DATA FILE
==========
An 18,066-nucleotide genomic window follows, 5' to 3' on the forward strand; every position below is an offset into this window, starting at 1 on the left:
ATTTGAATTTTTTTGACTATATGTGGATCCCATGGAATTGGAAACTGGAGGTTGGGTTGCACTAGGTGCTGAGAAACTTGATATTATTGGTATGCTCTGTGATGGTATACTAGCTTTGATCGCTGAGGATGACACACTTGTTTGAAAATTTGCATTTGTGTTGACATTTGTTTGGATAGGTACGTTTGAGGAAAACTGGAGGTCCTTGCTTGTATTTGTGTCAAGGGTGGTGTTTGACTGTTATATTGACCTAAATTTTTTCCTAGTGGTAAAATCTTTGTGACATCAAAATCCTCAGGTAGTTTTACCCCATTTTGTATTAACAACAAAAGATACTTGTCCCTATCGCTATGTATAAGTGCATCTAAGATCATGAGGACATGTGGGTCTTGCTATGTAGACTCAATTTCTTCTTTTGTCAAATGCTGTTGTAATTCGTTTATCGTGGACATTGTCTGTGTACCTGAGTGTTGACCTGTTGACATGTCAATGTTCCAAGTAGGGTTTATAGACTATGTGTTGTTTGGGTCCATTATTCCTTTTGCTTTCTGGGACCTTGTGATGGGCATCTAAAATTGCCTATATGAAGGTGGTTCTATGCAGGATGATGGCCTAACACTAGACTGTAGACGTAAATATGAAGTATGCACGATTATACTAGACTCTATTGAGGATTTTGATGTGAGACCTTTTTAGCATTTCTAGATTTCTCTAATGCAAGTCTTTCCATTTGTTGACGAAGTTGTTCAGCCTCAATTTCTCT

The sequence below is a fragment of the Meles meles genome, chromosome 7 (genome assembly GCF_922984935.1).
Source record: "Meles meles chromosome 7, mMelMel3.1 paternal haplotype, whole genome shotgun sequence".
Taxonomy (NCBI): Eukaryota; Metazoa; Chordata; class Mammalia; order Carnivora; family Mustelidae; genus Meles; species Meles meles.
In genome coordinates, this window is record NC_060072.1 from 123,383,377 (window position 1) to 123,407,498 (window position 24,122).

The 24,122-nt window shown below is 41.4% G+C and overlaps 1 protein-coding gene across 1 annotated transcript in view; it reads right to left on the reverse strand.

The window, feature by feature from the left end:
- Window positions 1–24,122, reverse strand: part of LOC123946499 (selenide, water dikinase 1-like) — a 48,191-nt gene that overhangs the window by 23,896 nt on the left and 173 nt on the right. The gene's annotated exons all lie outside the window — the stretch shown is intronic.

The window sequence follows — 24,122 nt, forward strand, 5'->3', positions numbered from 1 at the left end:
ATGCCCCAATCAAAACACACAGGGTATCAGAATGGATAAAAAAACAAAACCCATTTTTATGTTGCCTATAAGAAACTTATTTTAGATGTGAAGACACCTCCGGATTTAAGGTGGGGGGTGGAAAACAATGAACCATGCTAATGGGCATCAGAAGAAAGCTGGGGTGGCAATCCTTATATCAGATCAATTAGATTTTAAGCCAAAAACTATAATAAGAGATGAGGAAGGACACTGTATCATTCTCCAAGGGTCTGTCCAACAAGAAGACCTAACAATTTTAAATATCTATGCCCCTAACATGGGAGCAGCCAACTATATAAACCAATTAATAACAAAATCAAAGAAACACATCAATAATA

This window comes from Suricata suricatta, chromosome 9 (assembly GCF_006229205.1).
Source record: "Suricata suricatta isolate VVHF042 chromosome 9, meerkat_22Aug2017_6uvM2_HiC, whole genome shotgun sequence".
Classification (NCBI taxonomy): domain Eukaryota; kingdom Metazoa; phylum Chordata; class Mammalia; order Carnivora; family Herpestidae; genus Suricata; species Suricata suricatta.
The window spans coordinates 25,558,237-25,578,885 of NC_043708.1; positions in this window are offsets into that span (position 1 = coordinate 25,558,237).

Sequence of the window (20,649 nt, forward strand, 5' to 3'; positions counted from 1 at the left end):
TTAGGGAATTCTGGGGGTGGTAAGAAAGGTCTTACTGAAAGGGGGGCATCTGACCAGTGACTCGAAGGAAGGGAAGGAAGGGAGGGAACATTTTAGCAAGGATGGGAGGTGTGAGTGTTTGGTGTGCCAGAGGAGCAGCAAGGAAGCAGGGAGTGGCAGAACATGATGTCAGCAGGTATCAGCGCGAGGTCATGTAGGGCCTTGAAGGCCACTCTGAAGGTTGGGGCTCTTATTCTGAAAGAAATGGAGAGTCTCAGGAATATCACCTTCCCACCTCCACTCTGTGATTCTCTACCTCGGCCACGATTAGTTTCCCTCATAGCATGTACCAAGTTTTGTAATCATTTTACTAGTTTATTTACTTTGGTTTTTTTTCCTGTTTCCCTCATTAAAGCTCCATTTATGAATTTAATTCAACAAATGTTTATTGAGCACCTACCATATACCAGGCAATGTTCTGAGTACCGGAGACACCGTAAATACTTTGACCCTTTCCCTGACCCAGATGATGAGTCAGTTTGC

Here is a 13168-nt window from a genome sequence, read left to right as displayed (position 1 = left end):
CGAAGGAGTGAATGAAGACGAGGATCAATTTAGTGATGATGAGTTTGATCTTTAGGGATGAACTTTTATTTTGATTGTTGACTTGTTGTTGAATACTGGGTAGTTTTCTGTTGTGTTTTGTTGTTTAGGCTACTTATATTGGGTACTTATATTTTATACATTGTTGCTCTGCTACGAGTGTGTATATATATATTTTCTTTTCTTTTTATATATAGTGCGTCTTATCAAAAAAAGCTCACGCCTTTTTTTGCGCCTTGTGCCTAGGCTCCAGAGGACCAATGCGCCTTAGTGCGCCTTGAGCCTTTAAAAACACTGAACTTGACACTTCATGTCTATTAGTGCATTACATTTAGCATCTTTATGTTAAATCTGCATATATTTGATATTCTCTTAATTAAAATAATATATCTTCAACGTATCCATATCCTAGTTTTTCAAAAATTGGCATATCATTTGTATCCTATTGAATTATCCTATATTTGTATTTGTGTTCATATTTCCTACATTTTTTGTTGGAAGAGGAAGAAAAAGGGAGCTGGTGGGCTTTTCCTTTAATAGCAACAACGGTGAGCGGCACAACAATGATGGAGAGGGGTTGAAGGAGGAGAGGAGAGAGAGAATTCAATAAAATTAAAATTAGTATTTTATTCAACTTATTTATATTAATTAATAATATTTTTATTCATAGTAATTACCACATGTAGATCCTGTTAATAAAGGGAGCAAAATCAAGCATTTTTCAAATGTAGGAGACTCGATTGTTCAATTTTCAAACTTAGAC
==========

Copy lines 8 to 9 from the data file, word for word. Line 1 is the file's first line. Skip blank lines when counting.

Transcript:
The window, feature by feature from the left end:
- Window positions 1–24,122, reverse strand: part of LOC123946499 (selenide, water dikinase 1-like) — a 48,191-nt gene that overhangs the window by 23,896 nt on the left and 173 nt on the right. The gene's annotated exons all lie outside the window — the stretch shown is intronic.